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Bizon 1: How hunger for success was rewarded

dc.contributorEconomy Divisionen_US
dc.contributor.authorUnited Nations Environment Programmeen_US
dc.coverage.spatialArmeniaen_US
dc.date.accessioned2018-03-05T09:42:09Z
dc.date.available2018-03-05T09:42:09Z
dc.date.issued2018-01-04
dc.identifier.urihttp://hdl.handle.net/20.500.11822/22926
dc.descriptionInitially, Dr Harutyunyan produced valuable products from food and agricultural wastes. Throughout the industry, fruit kernels and other parts are thrown away after being processed. This economic model was based on turning these into valuable products with no or hardly any raw material expenses. Together with colleagues, he hired premises in the research institute and soon set up a production unit in a suburb of Yerevan. The unit used local equipment and chemical solvents were not used. As a result, the firm has produced a range of products including wild berry extracted powders, fruit kernel and fruit oils. Bizon 1 products then found their way to the local market in pharmacies and some food stores. These include wild rose-hip extract, blends with other berry extracts such as raspberry, hawthorn, blackberry, sea buckthorn, and kernel and fruit oils of sea buckthorn, blackberry, pomegranate, rose-hip, raspberry, apricot and peach.en_US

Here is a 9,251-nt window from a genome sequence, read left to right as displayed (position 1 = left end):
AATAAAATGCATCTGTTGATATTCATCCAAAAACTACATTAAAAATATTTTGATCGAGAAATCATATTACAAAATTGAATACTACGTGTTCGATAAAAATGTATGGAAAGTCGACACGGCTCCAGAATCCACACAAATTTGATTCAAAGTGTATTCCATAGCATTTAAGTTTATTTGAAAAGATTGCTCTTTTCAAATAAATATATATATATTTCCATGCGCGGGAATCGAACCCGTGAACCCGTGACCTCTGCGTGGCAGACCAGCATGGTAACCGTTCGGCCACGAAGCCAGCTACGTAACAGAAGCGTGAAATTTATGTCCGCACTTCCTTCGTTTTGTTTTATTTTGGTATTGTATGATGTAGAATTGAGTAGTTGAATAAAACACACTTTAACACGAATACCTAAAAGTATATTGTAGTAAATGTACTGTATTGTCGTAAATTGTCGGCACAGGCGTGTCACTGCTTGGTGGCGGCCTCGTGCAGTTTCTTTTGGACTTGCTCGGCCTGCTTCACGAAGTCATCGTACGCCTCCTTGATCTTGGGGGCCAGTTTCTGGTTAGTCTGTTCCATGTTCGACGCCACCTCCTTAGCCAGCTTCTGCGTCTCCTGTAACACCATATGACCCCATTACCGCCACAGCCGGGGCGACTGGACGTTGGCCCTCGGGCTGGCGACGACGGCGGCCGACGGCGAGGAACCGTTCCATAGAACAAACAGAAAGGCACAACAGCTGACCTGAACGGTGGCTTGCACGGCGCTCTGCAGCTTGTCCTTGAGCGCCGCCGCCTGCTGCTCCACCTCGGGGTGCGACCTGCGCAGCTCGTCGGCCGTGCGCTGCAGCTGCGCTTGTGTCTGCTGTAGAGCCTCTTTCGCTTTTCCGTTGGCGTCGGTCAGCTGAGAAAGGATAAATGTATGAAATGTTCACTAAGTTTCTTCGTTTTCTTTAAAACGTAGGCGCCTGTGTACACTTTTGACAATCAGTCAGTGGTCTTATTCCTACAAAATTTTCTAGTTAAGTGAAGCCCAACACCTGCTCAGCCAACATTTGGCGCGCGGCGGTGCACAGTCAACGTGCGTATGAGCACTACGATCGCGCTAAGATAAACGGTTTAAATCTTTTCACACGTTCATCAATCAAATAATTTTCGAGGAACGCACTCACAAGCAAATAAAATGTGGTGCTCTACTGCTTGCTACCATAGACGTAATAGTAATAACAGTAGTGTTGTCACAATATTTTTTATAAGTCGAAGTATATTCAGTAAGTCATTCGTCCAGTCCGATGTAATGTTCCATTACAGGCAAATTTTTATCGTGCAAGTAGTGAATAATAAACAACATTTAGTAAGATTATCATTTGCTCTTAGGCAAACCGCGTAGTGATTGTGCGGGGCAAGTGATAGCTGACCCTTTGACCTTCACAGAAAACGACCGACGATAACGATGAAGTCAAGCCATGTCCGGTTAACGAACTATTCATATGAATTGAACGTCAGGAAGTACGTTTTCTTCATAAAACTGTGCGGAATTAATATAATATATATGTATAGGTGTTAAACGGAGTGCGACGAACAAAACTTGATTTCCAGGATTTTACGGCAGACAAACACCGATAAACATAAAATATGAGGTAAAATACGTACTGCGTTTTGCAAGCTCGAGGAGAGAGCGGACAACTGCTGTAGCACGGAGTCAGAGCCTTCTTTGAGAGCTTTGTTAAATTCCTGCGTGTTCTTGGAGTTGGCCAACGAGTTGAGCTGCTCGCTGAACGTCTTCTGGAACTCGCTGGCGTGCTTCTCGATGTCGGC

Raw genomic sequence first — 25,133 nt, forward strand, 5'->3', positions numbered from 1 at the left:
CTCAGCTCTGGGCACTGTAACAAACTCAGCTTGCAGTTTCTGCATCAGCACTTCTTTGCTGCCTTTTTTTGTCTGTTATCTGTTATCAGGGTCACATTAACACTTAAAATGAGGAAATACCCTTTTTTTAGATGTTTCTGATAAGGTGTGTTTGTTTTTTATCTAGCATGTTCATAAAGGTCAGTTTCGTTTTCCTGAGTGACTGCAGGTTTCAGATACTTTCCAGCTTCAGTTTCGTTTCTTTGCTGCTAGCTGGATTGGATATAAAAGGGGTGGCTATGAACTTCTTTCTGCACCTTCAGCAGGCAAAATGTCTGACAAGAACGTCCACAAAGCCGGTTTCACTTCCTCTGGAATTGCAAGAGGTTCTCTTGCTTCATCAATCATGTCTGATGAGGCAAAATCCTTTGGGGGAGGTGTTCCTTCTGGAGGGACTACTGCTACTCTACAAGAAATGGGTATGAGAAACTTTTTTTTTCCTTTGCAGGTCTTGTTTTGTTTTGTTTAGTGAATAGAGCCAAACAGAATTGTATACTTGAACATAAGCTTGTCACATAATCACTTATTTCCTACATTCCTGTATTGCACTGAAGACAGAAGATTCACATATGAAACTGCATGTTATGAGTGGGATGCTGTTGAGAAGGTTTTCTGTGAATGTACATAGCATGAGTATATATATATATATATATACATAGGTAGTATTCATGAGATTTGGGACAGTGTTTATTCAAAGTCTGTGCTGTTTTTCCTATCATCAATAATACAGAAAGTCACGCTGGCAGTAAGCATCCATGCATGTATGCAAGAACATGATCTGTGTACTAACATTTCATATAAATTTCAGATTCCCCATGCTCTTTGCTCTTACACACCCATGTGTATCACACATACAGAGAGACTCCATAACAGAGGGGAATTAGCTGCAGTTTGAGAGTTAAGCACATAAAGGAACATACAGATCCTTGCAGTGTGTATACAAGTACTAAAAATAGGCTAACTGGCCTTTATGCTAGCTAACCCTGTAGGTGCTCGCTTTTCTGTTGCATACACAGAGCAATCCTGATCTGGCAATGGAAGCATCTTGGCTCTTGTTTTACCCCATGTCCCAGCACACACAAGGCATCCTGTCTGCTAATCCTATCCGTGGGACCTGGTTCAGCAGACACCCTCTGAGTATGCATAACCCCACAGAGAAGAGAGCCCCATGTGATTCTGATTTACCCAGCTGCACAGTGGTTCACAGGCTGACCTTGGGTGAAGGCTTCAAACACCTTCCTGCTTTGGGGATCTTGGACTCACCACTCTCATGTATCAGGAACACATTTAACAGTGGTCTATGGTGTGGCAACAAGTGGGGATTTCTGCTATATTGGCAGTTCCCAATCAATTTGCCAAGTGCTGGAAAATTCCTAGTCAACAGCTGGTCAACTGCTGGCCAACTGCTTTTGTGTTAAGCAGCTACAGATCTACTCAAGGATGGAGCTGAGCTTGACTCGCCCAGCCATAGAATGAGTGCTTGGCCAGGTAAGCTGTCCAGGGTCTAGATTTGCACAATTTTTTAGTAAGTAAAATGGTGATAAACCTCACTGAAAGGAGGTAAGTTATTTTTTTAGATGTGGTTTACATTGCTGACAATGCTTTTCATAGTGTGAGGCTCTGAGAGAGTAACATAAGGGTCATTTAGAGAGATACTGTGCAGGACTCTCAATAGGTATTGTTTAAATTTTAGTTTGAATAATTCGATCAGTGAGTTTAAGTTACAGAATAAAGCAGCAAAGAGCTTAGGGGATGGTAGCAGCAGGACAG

dc.formatTexten_US
dc.languageEnglishen_US
dc.subjectGREEN ECONOMYen_US
dc.subjectCASE STUDIESen_US
dc.subjectORGANIC FARMINGen_US
dc.subjectCERTIFICATION (ENVIRONMENT)en_US
dc.subject.classificationResource efficiencyen_US
dc.subject.otherorganic farmingen_US
dc.subject.othercertificationen_US
dc.titleBizon 1: How hunger for success was rewardeden_US
dc.typeCase studyen_US
wd.identifier.collectionPublications and Documentsen_US


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